12. Mohammad Shah Rangeele re sajna by Rafi & Lata Mangeshkar/Suman Kalyanpur from Nadir Shah (1968), lyrics Majrooh Sultanpuri, music SN Tripathi
Mohammad Shah was the Mughal King in the first half of the 18th century when the Mughal empire was on decline. He was famous for his love for classical music and dance. This earned him the epithet ‘Rangeela’, a pejorative term but he did not seem to mind it. He was also known as ‘Sadarang’. This beautiful duet has been picturised as a dance song on Minoo Mumtaz. About the female singer the YT link below mentions Suman Kalyanpur, whereas HFGK credits it to Rafi and Lata Mangeshkar. I can’t distinguish the two voices, at least in this song. An explanation has been given on ASAD that in the film it was sung by Suman Kalyanpur, but commercial record was cut in the voice of Lata Mangeshkar (& Rafi).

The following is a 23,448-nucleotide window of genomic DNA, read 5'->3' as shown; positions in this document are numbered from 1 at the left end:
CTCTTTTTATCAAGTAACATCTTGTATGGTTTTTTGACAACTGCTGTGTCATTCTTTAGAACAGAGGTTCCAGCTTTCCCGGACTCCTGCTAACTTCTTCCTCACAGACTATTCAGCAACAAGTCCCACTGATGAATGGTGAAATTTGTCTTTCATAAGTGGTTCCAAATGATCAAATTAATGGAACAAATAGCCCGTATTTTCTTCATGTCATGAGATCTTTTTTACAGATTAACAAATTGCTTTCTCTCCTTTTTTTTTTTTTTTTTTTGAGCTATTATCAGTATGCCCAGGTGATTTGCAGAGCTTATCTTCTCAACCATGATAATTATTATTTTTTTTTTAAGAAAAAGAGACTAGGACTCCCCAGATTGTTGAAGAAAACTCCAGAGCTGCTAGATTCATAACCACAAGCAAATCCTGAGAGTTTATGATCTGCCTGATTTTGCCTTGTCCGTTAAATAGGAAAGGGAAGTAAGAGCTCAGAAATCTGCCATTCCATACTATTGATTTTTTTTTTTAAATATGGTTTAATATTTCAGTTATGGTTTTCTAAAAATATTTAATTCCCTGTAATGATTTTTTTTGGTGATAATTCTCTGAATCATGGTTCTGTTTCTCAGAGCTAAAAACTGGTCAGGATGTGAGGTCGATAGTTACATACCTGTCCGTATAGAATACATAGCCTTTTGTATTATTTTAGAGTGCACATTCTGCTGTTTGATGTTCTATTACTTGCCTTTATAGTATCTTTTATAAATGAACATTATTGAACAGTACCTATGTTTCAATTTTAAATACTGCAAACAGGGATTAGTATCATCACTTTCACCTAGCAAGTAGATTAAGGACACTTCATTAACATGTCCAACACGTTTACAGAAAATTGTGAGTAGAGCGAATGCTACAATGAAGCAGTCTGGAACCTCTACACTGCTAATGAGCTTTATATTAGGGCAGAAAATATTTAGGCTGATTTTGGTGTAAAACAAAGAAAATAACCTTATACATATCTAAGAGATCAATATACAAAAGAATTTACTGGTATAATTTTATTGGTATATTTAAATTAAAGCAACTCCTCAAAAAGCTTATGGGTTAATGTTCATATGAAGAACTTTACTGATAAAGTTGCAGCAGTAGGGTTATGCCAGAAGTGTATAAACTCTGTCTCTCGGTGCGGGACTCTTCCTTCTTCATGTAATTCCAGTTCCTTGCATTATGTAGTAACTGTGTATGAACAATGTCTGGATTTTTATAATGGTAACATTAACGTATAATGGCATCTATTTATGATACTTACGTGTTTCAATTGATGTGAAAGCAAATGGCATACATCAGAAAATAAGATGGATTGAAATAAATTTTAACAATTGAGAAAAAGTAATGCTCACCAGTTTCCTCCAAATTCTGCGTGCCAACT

It appears Rafi sang his last song for SN Tripathi in 1974. But Mohammad Shah Rangeele re is the last famous song I recall. It is a good stop as a tribute to SN Tripathi, and Rafi on his 43rd Remembrance Day.
Acknowledgement and Disclaimer:
The song links have been embedded from the YouTube only for the listening pleasure of the music lovers. This blog claims no copyright over them, which vests with the respective owners.